Ha Jin on Belief vs. Belonging

I believed in socialism, which I felt was the only way to save China. I had seen how my country had been ruined by the Nationalists. Inflation, corruption, crime, poverty, all the evil forces had run amok in the old China. I remembered that a distant uncle of mine had once ridden a bicycle loaded with two sackfuls of cash to a grocery store and spent it all, but returned with only forty pounds of sweet potatoes. How could common people have continued to live under that regime? By contrast, shortly after the Communists came to power, people in dire poverty were relieved, usury and market cornering were banned, and criminal gangs disappeared. For better or worse the Communists had brought order and hope to the land.

To my surprise, one afternoon Ming said to me about my application for membership in the United Communist Association, “They may not let you in.” This implied that they had been instructed to turn me down.

“Why?” I asked.

“Probably because you translated hymns for Father Woodworth. Also, some people said you often read the Bible alone.”

“For goodness’ sake, you know I just mean to improve my English. I stopped having anything to do with Woodworth the moment I found out his true colors.” …

Then it dawned on me that to the Communists, my association with Father Woodworth must have amounted to a moral relapse, which revealed my “petty bourgeois outlook,” a phrase they often used to criticize an educated individual like me. However, I wasn’t applying for Communist Party membership but only for that of a mass association. There was no reason for them to reject me. On second thought, I wondered why I was so eager to seek their approval? Why worry so much about joining that organization? Perhaps I dreaded isolation and had to depend on a group to feel secure. Why couldn’t I remain alone without following anyone else? One should rely on nobody but oneself…. I’d better stay away from the herd.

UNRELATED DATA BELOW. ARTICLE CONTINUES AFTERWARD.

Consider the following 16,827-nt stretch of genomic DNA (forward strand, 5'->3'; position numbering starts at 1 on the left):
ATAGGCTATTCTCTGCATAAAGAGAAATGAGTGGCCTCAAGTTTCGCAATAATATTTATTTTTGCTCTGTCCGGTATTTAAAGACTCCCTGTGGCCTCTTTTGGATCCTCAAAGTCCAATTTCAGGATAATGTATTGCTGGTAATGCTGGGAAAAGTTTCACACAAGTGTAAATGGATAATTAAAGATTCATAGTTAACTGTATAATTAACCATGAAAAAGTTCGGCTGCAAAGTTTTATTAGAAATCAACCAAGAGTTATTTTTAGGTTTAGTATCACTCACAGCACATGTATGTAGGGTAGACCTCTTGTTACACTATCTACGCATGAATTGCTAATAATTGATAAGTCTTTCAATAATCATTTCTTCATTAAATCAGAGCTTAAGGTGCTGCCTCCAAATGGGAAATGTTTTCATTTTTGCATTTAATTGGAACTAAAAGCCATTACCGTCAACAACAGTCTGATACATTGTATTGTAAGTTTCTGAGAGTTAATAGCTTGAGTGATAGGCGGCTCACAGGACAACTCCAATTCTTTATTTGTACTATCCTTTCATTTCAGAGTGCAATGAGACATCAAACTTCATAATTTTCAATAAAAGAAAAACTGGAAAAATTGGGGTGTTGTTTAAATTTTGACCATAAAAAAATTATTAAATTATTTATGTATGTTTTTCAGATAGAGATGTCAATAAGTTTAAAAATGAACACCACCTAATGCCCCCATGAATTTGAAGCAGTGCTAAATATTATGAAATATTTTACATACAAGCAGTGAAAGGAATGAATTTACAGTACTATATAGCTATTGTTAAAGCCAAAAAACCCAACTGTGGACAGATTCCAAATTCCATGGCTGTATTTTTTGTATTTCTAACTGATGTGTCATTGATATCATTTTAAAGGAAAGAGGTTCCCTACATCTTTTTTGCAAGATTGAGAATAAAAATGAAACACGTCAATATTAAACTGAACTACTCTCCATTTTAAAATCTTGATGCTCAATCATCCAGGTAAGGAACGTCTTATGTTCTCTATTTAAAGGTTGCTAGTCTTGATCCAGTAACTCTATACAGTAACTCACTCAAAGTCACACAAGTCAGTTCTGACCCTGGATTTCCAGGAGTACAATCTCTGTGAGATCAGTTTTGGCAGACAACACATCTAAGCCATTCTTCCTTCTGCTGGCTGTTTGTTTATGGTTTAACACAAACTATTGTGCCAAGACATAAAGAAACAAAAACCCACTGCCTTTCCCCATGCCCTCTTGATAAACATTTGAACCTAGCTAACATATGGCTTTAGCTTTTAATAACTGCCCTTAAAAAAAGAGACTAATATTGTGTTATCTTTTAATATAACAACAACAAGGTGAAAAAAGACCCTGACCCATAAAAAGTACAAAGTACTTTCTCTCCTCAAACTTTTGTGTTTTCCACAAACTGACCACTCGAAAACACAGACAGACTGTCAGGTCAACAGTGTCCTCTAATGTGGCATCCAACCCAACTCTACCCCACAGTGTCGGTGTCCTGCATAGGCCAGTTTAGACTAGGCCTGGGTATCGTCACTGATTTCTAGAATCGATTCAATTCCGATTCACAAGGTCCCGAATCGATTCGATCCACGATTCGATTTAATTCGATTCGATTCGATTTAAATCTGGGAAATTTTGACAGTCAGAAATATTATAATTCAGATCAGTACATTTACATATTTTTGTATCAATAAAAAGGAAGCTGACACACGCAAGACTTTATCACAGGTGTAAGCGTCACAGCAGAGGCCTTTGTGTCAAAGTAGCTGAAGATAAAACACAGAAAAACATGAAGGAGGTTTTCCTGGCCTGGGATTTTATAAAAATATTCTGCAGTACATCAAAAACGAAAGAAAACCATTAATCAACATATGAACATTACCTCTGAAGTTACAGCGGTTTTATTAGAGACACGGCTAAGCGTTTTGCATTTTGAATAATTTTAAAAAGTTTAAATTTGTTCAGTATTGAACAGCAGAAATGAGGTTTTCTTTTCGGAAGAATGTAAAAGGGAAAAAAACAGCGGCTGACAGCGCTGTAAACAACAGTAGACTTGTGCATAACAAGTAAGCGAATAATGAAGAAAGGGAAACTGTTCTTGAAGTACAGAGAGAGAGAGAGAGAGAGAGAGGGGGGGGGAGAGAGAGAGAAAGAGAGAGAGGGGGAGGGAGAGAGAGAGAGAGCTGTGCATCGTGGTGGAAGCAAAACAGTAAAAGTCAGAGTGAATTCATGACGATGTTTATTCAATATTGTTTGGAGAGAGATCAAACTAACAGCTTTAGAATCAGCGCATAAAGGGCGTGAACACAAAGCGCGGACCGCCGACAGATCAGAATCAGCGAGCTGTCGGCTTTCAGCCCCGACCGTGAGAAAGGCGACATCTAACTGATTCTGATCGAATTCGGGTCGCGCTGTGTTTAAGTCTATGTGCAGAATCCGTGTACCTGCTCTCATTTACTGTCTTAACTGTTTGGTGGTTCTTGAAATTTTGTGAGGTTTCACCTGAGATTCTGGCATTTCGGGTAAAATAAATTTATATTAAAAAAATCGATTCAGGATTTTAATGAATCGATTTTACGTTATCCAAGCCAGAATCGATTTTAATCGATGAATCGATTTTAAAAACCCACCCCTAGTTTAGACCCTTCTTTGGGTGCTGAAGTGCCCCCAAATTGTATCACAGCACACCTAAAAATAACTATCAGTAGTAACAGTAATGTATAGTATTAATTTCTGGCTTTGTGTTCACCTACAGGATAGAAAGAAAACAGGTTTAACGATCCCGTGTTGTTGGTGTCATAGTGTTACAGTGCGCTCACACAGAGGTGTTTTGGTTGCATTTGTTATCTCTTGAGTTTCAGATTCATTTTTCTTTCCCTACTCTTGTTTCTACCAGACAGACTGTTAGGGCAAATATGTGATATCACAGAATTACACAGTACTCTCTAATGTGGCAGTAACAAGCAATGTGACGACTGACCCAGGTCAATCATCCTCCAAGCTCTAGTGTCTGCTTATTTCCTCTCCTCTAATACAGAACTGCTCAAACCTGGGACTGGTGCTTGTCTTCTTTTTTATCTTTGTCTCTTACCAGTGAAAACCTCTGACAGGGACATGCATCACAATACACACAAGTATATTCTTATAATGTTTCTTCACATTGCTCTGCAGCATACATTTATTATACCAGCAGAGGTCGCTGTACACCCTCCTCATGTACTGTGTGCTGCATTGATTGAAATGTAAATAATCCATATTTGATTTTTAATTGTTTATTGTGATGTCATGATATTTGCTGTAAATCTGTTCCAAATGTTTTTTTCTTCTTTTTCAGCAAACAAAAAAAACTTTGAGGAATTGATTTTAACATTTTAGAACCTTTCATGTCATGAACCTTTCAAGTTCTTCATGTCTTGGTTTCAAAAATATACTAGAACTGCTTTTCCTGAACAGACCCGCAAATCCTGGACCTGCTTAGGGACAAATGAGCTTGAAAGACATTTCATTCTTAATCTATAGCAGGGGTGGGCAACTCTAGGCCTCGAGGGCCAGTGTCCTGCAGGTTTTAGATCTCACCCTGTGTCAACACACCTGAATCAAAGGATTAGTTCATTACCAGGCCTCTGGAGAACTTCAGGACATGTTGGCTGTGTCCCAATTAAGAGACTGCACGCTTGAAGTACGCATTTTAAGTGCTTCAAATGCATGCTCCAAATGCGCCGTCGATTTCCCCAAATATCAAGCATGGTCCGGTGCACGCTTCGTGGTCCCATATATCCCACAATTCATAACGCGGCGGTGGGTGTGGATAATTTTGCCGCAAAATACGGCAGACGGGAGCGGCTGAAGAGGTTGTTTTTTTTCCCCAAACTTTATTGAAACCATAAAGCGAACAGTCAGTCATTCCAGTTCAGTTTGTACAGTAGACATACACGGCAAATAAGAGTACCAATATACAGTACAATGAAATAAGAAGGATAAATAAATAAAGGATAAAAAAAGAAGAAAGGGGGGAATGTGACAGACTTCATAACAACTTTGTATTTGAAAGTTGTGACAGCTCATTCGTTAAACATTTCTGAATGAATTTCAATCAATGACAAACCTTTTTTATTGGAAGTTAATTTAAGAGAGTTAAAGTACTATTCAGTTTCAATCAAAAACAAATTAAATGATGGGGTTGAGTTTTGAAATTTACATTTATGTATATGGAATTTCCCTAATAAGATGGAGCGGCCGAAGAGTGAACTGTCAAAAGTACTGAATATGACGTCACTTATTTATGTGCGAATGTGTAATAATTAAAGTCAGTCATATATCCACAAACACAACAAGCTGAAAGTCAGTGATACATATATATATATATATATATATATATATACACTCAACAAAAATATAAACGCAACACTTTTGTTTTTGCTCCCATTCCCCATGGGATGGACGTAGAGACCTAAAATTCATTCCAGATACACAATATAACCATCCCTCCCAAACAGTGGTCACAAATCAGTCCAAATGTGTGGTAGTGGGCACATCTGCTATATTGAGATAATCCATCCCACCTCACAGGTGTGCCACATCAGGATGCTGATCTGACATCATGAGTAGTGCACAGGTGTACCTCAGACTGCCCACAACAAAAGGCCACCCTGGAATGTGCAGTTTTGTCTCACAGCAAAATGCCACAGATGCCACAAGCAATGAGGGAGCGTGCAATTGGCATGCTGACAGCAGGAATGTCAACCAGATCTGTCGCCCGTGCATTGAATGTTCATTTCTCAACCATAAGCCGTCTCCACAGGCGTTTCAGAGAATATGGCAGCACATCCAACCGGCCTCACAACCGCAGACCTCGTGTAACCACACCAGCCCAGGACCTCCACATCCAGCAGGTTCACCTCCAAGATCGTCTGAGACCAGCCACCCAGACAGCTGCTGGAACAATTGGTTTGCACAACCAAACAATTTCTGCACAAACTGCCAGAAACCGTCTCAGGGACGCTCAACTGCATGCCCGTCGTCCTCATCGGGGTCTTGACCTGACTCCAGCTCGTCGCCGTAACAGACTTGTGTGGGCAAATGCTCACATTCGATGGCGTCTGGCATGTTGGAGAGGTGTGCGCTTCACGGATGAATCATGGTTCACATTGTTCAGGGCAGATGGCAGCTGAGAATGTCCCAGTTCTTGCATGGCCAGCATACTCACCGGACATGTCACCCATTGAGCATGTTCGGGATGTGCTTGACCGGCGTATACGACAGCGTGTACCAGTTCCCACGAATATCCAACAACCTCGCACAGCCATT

No. If I mean to return to China, I have to take part in the pro-Communist activities; otherwise I’ll cause more trouble for myself. Whether I join them or not, they’ll never leave me alone, so I mustn’t stand aloof. Either you become their friend or their enemy. The Communists don’t believe anyone can remain neutral …

War Trash, by Ha Jin (Vintage, 2004), pp. 122-123

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